On Justice & Jurisprudence

I
n addressing the state of Western justice as of 1969, L. Ron Hubbard is yet again moving onto highly significant historical ground. For example, then United States Attorney General—and thus United States Justice Department head—was none other than Watergate accomplice John N. Mitchell. Among other blatantly unjust activities conducted in the name of appointer Richard Nixon, were the secret Mitchell discussions with International Telephone and Telegraph, generally known as ITT. In brief and quite frankly: in exchange for a six-figure ITT contribution to the Nixon presidential campaign, Mitchell conveniently swept aside Justice Department blockage of an ITT corporate acquisition. Then again, there was the Mitchell tenure as Coordinator of Law Enforcement Tactics, which included the directing of riot-stick-wielding National Guardsmen to break up antiwar demonstrations, the recommending of illegal wiretaps on suspected political dissidents and much else relating to what was described as “the government’s right...to override the right of individuals’ privacy.”
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     Pertinent to LRH remarks on links between psychiatry and failing justice, readers should note that psychiatric encroachment into a Western judicial system effectively began with the likes of Drs. Winfred Overholser and Zigmond Lebensohn—both longtime foes of Dianetics and Scientology and longtime proponents of a larger psychiatric presence within the governing process. That is, while Overholser lobbied for a psychiatric explanation of criminality as stemming from “irresistible impulse,” Lebensohn authored articles in praise of the “Symbiotic Relationship between Soviet Psychiatry and Soviet Law,” wherein offenders were routinely turned over to psychiatrists for treatment. That Soviet treatment frequently involved the worst forms of psychosurgery and straitjacket medication did not, of course, figure in the Lebensohn argument.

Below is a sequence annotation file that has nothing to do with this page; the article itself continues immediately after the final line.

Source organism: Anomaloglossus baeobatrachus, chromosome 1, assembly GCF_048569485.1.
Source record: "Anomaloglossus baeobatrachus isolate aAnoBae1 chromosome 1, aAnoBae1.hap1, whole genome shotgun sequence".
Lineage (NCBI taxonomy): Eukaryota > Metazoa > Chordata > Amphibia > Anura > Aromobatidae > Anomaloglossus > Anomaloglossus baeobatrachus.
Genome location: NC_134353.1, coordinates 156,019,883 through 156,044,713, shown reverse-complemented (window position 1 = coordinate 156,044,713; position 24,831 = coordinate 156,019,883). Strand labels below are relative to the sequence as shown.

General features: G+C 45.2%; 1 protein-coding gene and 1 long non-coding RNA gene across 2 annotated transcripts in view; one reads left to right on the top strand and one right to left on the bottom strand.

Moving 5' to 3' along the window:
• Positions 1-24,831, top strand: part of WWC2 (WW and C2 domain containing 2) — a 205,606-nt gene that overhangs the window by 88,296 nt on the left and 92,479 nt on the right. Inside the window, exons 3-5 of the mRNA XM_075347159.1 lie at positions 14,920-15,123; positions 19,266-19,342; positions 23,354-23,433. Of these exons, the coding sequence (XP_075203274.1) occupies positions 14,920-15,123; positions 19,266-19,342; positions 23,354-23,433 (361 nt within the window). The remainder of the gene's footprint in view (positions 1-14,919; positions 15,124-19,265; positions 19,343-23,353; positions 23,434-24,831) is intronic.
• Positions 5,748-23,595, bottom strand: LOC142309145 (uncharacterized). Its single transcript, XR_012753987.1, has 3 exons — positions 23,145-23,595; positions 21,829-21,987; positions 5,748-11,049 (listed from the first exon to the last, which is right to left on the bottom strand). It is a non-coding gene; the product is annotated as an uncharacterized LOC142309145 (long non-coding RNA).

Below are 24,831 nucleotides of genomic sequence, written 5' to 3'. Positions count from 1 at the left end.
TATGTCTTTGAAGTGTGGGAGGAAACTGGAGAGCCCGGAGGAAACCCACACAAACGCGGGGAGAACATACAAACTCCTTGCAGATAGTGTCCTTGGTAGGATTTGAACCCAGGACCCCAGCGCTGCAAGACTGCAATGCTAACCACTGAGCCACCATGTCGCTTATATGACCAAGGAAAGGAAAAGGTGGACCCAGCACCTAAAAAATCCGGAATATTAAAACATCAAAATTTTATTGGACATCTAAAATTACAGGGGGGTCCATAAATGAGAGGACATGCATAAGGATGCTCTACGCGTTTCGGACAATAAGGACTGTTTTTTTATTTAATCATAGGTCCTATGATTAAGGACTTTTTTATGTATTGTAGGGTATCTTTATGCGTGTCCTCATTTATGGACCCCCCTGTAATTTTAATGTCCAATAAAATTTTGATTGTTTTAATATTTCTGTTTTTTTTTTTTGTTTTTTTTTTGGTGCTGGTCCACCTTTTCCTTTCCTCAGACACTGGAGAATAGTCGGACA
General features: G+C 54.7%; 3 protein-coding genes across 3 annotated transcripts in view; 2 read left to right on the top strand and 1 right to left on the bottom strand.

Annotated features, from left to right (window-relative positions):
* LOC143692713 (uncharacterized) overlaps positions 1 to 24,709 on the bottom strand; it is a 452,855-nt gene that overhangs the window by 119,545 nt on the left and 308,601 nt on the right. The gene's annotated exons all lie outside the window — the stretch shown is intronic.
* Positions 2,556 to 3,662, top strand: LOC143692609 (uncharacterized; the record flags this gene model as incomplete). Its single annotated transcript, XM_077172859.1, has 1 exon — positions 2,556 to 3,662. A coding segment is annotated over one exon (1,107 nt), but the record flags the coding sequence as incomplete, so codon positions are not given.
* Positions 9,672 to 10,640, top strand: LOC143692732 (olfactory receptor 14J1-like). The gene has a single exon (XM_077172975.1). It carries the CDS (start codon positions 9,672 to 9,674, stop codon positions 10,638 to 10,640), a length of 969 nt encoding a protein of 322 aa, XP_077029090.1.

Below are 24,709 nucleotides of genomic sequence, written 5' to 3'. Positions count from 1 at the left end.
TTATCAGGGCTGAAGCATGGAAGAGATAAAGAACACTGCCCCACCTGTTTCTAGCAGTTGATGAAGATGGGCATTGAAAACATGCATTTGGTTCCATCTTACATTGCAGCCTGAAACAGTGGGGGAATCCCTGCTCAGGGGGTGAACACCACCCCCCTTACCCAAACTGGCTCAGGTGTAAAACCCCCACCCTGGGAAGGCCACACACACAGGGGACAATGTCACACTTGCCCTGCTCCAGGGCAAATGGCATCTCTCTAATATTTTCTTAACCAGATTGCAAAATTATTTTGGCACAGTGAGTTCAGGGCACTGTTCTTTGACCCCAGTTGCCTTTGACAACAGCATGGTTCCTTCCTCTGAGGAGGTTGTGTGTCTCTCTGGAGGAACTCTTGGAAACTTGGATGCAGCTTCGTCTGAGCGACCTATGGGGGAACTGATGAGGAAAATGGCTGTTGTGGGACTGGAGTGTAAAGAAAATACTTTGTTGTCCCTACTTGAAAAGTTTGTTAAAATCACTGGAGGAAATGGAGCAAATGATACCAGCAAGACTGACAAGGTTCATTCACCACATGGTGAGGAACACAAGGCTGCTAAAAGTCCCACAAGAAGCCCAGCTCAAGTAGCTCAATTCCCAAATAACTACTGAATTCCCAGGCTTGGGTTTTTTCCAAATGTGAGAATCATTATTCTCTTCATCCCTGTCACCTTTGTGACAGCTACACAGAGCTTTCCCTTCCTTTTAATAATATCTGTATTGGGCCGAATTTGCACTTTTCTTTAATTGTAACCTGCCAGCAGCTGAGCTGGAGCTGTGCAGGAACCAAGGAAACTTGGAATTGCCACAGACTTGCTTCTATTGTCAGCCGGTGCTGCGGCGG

Finally, no discussion of American justice, circa 1969, is complete without mention of that archetypal G-man, J. Edgar Hoover. As LRH suggests—and once again he writes well in advance of public disclosures and well in front of later Hoover criticism—Hoover finally proved himself among the most sinister figures in American history. In addition to thirty-odd years of political blackmail—he actually compiled incriminating dossiers on United States presidents—he regularly instructed agents to violate the laws of the land. To cite another pertinent case in point, and one not even discovered until the 1990s: under a Hoover program known as Cominfil (for communist infiltration), Federal Bureau of Investigation agents regularly conducted infiltration/surveillance of several hundred United States civil and religious organizations, very much including Dianetics and Scientology. In essence, the ploy played out in this fashion: first, and generally covertly, an agent would inform a targeted organization that certain unnamed members were probably communist infiltrators. When leaders of that organization then logically requested assistance in weeding out those alleged communists, the Bureau would just as logically request membership lists and a free hand for a thorough investigation. Moreover, the Bureau successfully amassed files on virtually every citizen Hoover had deemed “un-American”—which essentially meant, anyone inclined to oppose what Hoover embodied as a truly fascistic power. In this way, the Bureau gradually succeeded in destroying all targeted organizations—except, of course, Dianetics and Scientology.

     That Hoover himself is now known to have secretly inclined towards the donning of women’s clothing (nylon stockings and all) was another matter entirely.



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